Kelly: Thanks a lot. Elva: ____________. (A) No problem. (B) That's OK. (C) I'm sorry. (D) Any questions?

Which do you think is the correct choice?
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Waiting first for your choiceEmotion: smile
"I am sorry" is definitely the best Emotion: wink
Students: We have free audio pronunciation exercises.
The given answer is A, but I think C is also correct.
TeoThe given answer is A, but I think C is also correct.
Expressing the feeling of sadness when someone thanks you is uncommon and strange, but the choice A is very common in USA.
Sorry, I mad a serious typo. I think B, not C, is correct.
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Before answering the question, you must consider the tone of voice used when you say "Thanks a lot."

Is it used in an agressive voice? Then (C) would be a good choice.

Is it used in an appreciative voice? Then (A) would be a good choice. Then (D) could be followed after that but not always. It would depend on the individual answering the question.

But typically in the USA, most would say "You're welcome" and leave it at that. The replies to that statement could almost be endless.
I could construct a scenario for each of these to make sense. If the first person was being sarcastic and actually expressing anger, then "I'm sorry" would be okay. But of the choices, the regrettable "no problem" is the best choice. Actually, "that's okay" is the hardest one to make a scenario for.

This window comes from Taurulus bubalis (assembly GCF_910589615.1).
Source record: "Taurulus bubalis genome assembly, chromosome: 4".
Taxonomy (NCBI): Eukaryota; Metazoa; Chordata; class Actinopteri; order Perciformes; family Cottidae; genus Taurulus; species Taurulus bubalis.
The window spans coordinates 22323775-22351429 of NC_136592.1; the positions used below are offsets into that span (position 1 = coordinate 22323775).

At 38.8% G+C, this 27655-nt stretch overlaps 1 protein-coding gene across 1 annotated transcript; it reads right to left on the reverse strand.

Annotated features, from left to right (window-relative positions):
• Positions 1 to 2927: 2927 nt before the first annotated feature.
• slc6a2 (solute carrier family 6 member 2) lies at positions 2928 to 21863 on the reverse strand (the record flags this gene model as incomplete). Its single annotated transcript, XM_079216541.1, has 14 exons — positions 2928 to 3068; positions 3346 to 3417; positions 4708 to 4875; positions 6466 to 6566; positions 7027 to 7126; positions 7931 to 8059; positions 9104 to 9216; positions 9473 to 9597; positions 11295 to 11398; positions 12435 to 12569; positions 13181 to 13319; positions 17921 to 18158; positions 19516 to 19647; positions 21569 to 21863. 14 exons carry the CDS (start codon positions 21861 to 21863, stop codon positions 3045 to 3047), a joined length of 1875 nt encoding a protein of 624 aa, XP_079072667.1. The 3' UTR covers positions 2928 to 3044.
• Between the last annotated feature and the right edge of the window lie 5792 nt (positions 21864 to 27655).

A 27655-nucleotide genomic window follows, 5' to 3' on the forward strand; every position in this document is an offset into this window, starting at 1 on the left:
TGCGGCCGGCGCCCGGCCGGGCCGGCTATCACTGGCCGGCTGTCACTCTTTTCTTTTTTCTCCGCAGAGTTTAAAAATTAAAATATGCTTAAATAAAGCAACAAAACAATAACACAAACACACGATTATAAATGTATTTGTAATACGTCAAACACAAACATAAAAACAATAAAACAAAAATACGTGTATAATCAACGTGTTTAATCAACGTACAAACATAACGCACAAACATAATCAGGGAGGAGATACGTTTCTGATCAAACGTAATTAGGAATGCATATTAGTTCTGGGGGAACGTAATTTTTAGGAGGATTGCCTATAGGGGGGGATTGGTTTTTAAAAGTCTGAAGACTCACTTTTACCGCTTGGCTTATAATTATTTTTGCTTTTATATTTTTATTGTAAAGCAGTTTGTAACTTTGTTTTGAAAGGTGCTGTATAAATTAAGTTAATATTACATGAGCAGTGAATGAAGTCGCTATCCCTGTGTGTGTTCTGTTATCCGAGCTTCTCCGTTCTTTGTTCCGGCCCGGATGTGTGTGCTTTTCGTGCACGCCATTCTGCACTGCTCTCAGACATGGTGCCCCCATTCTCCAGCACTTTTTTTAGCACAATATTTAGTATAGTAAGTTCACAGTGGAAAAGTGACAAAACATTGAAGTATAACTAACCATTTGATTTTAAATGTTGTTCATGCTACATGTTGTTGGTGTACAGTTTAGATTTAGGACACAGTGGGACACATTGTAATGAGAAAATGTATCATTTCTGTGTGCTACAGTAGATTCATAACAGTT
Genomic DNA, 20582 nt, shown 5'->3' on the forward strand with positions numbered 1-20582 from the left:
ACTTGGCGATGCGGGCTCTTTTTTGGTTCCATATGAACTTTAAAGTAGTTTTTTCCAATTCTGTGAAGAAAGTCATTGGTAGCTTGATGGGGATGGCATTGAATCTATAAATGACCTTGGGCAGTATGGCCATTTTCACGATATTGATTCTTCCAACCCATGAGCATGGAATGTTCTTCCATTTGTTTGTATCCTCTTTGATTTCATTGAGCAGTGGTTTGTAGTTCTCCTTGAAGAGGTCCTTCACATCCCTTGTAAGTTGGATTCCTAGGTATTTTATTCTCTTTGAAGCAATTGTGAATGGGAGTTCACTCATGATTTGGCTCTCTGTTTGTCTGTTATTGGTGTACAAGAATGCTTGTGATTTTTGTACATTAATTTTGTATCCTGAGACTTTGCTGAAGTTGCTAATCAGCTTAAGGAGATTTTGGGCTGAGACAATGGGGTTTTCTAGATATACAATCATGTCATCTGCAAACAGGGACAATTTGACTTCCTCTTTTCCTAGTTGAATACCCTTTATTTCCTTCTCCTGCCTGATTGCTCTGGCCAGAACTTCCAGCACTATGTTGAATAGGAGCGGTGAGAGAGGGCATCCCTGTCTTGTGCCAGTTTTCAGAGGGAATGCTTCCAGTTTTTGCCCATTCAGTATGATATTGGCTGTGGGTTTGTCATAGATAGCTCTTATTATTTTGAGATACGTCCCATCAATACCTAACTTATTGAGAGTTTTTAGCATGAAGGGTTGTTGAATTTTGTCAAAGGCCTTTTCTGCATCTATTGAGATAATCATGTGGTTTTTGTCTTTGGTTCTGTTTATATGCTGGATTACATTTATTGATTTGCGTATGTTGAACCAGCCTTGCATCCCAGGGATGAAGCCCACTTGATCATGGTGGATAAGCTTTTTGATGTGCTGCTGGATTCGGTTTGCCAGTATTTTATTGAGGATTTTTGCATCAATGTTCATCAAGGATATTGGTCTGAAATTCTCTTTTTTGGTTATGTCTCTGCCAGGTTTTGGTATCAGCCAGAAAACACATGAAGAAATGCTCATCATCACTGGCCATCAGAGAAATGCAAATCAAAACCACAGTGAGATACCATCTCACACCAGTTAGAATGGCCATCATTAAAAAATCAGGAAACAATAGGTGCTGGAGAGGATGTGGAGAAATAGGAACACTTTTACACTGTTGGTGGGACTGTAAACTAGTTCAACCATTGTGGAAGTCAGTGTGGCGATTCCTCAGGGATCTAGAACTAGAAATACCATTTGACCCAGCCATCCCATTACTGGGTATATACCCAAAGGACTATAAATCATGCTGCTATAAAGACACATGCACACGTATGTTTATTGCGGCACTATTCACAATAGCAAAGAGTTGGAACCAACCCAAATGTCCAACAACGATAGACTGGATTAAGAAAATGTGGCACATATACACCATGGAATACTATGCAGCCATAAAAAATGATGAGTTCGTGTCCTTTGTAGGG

(Whatever happened to "You're welcome" as a response to "thank you"?)
There are various ways of thanking people. Here are the most common:

Thank you.

Thank you very/ so much

Thank you ever so much – more emphatic; informal

Thank you very much indeed – emphatic and formal


Thanks a lot/ awfully

Many thanks. – rather formal

I don’t know how to thank you.

I can never thank you enough

I’m very grateful (to you)

That’s/ It’s very/ awfully kind of you. - formal, semi-formal

How kind of you.

(I’m) much obliged (to you) – used mainly by shop assistants

Possible replies are:

Not at all.

You’re welcome

(Oh,) that’s all right

(Oh,) that’s OK - casual, informal

Don’t mention it. - more emphatic, rather formal

It’s nothing. – informal, semi-formal

Think nothing of it. – informal, casual

It’s a pleasure. – only for things involving some time and trouble

I’m glad you enjoyed it.

I’m glad you were able to come.

Thank you for coming.

I’m glad you like it.

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